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Project Gutenberg was started by Michael Hart in 1971 to provide a library of free electronic versions (sometimes called e-texts) of existing books on the Internet. The texts provided are mostly in the public domain because their copyrights have expired or have never been copyrighted. There are also a few copyrighted texts that Gutenberg has made available by the authors' permission. All Project Gutenberg texts may be obtained and redistributed by readers for no fee: the only restriction placed on redistribution is that the unaltered text must contain the Project Gutenberg header. If the redistributed text has been modified, the file must not be labelled as a Gutenberg text.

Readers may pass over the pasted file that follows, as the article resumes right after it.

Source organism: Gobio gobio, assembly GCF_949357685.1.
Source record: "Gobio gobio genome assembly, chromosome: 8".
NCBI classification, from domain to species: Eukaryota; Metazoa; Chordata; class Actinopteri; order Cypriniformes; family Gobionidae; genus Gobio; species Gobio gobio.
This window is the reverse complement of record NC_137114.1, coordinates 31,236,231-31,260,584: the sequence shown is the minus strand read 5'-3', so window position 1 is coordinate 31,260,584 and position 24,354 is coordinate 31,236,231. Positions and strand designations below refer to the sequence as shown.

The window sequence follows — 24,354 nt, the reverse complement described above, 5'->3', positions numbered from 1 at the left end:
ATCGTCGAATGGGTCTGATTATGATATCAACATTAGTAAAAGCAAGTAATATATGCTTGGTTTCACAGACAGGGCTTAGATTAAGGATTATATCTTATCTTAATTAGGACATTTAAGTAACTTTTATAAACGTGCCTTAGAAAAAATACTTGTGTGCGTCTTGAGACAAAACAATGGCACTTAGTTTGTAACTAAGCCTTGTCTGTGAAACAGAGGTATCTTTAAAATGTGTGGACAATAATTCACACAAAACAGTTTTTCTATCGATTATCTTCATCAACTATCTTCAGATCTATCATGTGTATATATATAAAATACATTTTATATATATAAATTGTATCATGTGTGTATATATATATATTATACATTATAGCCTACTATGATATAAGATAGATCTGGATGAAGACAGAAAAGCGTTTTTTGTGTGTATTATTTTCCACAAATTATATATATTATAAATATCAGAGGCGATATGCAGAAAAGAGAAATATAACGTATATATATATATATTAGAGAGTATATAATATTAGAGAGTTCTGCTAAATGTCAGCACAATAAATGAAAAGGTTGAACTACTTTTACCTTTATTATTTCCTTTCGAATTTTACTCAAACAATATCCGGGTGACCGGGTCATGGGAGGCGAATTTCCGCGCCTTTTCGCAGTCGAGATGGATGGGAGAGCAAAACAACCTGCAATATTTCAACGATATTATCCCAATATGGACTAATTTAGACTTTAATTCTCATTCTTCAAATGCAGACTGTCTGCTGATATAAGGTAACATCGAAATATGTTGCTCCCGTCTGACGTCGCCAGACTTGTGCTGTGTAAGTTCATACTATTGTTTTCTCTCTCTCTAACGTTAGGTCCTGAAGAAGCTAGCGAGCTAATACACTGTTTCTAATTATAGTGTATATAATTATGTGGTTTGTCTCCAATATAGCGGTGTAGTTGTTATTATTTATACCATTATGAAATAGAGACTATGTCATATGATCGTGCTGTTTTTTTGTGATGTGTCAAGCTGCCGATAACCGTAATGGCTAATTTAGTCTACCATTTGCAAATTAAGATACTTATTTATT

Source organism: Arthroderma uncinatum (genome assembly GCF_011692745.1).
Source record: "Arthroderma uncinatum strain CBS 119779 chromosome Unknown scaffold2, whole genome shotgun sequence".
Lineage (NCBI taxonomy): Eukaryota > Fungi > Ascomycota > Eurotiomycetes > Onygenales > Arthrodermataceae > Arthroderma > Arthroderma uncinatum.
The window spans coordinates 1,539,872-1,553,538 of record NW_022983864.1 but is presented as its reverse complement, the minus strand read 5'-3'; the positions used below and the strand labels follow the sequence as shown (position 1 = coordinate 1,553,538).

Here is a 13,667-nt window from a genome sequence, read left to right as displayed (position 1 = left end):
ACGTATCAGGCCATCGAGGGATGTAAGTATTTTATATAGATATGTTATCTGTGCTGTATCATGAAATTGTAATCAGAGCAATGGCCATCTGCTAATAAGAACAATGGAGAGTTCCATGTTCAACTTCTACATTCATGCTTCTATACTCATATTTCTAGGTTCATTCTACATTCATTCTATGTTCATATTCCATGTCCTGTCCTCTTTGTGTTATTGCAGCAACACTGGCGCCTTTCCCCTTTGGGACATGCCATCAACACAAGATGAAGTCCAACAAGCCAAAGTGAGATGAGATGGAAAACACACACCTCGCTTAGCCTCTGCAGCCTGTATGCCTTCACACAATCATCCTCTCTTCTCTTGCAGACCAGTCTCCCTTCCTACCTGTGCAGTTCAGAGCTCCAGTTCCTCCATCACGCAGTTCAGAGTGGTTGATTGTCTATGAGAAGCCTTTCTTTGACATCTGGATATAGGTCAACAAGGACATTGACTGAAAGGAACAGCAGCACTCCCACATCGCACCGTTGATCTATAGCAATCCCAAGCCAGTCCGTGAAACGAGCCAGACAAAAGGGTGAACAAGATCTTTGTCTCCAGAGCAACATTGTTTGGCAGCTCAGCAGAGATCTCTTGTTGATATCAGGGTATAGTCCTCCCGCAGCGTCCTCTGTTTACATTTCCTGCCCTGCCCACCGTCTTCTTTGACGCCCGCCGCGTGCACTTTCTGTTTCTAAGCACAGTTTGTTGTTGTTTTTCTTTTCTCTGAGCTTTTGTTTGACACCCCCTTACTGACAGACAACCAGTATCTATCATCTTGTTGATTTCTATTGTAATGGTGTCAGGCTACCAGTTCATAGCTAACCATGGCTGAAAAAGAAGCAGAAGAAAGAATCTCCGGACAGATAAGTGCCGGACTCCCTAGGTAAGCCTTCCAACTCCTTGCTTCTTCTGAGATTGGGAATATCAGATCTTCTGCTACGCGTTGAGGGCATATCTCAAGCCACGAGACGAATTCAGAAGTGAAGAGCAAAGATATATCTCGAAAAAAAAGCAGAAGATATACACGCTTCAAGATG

Project Gutenberg concentrates on historically significant literature and reference works. The slogan of the project is "break down the bars of ignorance and illiteracy", chosen because the Project hopes to continue the work of spreading public literacy and appreciation for our literary heritage that public libraries began in the early 20th century. Most Gutenberg releases are plain ASCII text. Because maximum availability is a goal, the Project eschews prettier but bulkier and not-universally-compatible data formats such as PDF.

Today the Project has released thousands of electronic books, almost entirely produced by volunteers, and remains active. It is perhaps the oldest Internet collaboration still running. Project Gutenberg is named for 15th-century inventor Johann Gutenberg.

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